A top Chinese military official has confirmed that Beijing is building its first aircraft carrier, described as a "symbol of a great nation" which could reportedly set sail within weeks.
As the Guardian is reporting, the vessel is actually a formerly defunct Soviet-era carrier formerly named the Varyag that was purchased in 1998 from Ukraine by a Hong Kong company. Though it was originally proposed as a floating casino to be docked off the shores of Macau, the ship has reportedly been upgraded at China's Dalian naval shipyard with combat sensors and defensive weapons and painted in the colors of the People's Liberation Army (PLA).
The 990-foot carrier, which the BBC calls "an unmistakeable sign of China's expanding military and its desire to project Chinese power further beyond its borders than ever before," was originally constructed in the 1980s for the Soviet navy but was never completed and sat rusting in dockyards in Ukraine. Qi Jianguo, assistant to the chief of the PLA's general staff, is quoted by the AFP as saying the ship would not enter other nations' territories, in accordance with Beijing's defensive military strategy. "All of the great nations in the world own aircraft carriers -- they are symbols of a great nation," he said. Later, he added, "It would have been better for us if we acted sooner in understanding the oceans and mapping out our blue-water capabilities earlier."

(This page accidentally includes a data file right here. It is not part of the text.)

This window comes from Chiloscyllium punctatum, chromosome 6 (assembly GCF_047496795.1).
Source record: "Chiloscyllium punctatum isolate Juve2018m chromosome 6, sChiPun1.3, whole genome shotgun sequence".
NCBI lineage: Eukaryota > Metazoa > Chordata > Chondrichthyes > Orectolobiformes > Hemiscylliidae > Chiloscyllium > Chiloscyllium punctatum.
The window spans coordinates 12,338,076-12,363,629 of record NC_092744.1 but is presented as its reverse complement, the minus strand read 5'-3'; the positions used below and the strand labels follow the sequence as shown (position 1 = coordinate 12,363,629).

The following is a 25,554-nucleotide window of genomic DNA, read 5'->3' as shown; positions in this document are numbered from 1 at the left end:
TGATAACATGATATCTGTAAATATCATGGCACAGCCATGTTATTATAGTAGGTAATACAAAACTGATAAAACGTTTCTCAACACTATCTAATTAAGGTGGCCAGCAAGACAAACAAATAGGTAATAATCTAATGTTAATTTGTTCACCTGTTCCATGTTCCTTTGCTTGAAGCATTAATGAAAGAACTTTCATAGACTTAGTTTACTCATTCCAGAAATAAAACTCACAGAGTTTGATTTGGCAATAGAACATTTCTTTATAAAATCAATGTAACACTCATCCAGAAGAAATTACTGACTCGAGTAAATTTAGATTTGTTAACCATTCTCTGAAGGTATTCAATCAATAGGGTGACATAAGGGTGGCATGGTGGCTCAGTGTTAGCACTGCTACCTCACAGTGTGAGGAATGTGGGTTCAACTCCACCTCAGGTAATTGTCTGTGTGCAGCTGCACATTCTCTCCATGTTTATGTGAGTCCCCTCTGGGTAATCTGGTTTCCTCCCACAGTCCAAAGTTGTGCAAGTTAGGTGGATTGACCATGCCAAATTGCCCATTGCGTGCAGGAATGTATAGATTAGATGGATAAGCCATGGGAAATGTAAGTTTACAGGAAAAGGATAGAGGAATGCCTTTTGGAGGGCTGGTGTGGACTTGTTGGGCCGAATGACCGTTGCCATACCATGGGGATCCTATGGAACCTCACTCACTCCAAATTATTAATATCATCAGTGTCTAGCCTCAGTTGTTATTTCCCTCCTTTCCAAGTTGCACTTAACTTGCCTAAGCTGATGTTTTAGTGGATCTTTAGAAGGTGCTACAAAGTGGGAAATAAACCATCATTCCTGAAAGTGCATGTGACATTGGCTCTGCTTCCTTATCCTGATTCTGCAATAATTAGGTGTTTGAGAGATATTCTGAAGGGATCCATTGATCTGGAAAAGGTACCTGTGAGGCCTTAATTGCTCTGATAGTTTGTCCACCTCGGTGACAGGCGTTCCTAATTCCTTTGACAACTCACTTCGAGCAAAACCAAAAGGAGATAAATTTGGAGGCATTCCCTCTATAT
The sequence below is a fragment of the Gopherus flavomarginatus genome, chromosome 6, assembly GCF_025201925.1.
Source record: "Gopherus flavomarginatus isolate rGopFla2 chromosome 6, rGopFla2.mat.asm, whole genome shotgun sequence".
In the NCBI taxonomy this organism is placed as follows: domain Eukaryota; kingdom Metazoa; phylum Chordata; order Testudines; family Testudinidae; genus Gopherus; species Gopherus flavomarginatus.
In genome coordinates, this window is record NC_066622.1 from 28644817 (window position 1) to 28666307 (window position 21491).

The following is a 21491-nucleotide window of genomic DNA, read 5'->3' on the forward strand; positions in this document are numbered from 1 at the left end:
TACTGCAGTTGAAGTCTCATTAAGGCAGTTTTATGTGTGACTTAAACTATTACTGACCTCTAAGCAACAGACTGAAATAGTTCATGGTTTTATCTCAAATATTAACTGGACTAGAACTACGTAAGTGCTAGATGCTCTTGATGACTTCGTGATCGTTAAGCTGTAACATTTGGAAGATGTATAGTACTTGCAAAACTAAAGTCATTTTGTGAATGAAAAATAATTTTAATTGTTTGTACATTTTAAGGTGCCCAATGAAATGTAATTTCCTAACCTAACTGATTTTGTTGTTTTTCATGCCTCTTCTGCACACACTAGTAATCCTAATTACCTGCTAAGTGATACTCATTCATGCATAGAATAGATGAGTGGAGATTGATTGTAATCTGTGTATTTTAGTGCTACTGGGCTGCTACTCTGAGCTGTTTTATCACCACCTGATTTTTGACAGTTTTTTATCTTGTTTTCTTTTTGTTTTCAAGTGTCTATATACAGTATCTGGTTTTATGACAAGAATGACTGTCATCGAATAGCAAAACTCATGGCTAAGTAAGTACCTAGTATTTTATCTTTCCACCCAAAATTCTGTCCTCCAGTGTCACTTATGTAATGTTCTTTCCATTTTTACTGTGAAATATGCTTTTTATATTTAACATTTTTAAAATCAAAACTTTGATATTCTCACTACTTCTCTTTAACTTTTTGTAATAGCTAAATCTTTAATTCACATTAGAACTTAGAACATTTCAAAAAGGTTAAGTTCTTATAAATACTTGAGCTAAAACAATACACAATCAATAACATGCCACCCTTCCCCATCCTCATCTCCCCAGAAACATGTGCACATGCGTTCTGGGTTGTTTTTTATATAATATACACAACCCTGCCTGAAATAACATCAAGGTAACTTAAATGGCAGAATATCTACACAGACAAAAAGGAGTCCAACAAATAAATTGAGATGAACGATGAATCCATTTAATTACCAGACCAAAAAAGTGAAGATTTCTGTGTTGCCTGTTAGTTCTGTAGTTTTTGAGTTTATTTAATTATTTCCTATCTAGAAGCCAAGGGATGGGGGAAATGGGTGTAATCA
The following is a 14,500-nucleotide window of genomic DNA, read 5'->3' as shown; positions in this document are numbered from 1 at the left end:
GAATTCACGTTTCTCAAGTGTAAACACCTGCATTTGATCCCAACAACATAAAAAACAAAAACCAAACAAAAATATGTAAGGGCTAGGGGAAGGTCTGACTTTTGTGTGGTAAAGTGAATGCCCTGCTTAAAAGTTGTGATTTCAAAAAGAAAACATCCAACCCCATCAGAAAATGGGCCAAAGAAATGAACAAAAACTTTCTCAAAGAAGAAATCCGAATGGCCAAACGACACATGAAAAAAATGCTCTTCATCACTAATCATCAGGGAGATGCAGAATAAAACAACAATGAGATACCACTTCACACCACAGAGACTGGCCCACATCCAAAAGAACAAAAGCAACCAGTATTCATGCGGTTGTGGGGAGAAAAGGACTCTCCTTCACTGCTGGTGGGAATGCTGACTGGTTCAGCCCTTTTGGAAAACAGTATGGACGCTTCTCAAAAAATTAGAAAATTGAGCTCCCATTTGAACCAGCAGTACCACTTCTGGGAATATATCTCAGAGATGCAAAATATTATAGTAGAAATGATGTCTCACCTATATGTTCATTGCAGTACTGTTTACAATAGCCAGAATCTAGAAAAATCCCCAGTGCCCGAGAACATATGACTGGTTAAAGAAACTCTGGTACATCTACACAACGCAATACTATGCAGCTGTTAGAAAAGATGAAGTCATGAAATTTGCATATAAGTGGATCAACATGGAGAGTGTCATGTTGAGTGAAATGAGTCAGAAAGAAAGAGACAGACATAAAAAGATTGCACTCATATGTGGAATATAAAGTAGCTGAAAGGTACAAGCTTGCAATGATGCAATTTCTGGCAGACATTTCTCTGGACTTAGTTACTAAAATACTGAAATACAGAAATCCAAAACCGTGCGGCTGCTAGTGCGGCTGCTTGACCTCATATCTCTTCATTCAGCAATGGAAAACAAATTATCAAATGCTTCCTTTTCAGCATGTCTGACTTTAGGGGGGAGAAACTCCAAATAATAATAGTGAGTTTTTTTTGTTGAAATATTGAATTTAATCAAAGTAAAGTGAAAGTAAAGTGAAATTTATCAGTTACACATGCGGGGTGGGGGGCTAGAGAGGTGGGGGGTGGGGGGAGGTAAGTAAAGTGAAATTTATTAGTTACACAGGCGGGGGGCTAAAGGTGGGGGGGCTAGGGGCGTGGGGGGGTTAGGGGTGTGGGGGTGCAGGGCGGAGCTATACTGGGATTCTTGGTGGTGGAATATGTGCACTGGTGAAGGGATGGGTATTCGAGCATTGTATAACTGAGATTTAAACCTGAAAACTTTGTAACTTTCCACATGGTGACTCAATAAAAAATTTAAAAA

Other officials echoed those sentiments. "It's also a symbol of deterrence," General Xu Guangyu, who used to serve in the PLA's headquarters and is now retired, told the BBC. "It's like saying, 'Don't mess with me. Don't think you can bully me.' So it's normal for us to want a carrier. I actually think it's strange if China doesn't have one."
As GlobalPost notes, China is involved in a number of marine territorial disputes with its neighbors, including around the disputed Spratly Islands in the South China Sea, and around the islands claimed by China as the Diaoyu Islands and by Japan as the Senkaku Islands, in the East China Sea.